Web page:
Why Cities Want Density: A Deeper Dive

As we witness the continued sprawl of cities into suburbs, we have to ponder over the question: why are cities embracing a denser landscape? This trend is not just limited to a few cities, it’s across the globe and there are compelling reasons too. In this blog post, we aim to explore this shift towards intensification and the transformative impacts it brings.

The Financial Perspective

Take a look at single-family home developments. The cost of fully serviced roads, including seven utilities, averages around $1,200 to $1,400 per linear foot. If we talk about 200 homes in a subdivision versus a 200-unit high-rise apartment building, the apartment building costs significantly less, both in short term and long term. In fact, the difference reaches up to $13.5 million. Over time, roads need repaving and underground infrastructure needs replacement. This evident cost-efficiency underpins why many cities lean toward higher density in the urban area.

Efficiency and Resource Utilization

High density in an urban setting truly maximizes the use of scarce resources like schools. It improves the property taxes per unit area and minimizes costs associated with delivering services to the population. By converting functionally obsolete buildings and focusing on infill development, cities can meet the growing housing demand more efficiently and sustainably.

The Role of Zoning Codes

Relaxing zoning codes plays a crucial role in increasing density. Many cities allow medium density housing that may include townhomes and small apartment buildings in areas once designated for single-family residences. Despite the potential challenges of land assembly and neighborhood opposition, these changes provide cities opportunities to better use land and resources.

A Changing Retail Landscape

The rise and fall of shopping malls in the United States also provides cities valuable opportunities for repurposing large urban spaces. Older shopping malls, once bustling with life, have declined, leaving vast spaces for new development that many cities are looking to utilize. Some shopping areas are even being reconcepted as mixed-use projects that bring together retail and residential.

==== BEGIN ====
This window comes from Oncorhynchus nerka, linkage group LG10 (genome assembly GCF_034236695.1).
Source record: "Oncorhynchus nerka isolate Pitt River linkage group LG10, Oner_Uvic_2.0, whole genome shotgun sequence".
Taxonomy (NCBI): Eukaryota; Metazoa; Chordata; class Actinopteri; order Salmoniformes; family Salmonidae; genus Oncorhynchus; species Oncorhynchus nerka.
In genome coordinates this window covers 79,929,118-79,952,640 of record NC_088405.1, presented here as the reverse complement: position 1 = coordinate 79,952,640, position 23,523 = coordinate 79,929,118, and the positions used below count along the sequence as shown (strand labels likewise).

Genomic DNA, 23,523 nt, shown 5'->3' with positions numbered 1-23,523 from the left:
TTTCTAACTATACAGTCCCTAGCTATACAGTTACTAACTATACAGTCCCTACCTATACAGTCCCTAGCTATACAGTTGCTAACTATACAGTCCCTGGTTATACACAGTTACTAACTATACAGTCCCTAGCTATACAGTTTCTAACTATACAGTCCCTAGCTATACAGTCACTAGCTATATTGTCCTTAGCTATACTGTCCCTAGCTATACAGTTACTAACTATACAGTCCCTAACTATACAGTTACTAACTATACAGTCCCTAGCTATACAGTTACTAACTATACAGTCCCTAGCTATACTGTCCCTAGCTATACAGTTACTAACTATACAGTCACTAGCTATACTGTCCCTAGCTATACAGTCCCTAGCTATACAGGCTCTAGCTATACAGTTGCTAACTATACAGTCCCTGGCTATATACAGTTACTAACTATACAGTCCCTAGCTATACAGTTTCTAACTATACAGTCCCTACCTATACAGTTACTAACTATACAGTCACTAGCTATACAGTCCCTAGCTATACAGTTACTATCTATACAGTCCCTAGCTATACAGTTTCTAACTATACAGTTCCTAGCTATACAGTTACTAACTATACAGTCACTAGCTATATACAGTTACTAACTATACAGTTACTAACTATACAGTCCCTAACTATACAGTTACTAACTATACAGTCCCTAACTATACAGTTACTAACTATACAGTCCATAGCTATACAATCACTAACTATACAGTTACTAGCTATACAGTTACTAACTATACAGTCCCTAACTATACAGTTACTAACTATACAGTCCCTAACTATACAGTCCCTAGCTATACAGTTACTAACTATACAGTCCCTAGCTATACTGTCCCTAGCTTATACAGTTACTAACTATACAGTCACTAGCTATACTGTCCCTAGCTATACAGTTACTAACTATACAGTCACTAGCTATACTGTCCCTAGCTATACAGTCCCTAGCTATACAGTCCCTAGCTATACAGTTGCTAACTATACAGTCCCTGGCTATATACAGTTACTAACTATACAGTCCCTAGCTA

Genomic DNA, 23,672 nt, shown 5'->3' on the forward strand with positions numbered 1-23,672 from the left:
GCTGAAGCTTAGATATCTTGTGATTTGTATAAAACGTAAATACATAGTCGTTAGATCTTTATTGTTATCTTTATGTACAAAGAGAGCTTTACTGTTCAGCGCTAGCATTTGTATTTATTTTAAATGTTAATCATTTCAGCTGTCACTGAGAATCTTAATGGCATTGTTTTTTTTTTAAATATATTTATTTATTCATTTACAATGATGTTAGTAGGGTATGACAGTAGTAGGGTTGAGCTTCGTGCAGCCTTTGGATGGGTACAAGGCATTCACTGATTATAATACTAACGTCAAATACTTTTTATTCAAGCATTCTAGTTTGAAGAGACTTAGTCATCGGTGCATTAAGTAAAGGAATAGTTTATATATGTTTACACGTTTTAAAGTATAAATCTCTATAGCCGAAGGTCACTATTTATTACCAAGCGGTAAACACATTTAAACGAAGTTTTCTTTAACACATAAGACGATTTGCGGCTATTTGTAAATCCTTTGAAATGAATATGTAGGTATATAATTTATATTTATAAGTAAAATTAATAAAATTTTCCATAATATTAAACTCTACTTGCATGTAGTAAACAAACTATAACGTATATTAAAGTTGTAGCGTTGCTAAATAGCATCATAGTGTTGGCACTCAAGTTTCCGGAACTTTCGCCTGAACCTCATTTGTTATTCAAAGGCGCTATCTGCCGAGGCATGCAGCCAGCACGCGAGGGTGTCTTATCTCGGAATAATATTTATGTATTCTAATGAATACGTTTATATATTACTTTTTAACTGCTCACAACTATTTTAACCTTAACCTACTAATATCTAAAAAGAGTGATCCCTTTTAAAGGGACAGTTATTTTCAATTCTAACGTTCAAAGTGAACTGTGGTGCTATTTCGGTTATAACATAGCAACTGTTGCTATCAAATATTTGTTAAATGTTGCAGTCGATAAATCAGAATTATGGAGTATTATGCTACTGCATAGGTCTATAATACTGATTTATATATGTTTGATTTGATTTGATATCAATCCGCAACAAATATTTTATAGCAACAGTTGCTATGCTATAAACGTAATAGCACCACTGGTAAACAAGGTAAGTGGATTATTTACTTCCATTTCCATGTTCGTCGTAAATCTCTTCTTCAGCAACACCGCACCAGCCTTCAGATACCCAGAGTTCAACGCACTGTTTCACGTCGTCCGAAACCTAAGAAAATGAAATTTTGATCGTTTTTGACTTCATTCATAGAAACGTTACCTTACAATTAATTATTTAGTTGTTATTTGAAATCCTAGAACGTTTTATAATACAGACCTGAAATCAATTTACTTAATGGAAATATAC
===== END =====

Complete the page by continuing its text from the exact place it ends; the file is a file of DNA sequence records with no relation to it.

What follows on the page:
Infill Projects: An Untapped Opportunity

Finally, we should not undervalue the potential of infill projects within urban boundaries. They represent a top opportunity for development with support from city officials. Old shopping malls or fixer-upper apartment complexes may be the entryway into significant projects that maximize urban land use and contribute to the densification trend.

Checklist for Infill Project Consideration
Cost-efficiency comparison
Legal boundaries and zoning codes
Parking availability
Potential neighborhood opposition
Impact on city resources and taxes

Urban intensification is more than a trend. It’s an efficient and sustainable answer to growing cities’ demands and constraints. Delving into the world of real estate investing, it offers an untapped treasure of opportunities that savvy investors cannot afford to miss out on. As you ponder these insights, remember, every project’s viability is influenced by multiple factors, including parking availability. So, go out there, and make some great things happen in the world of real estate investing.

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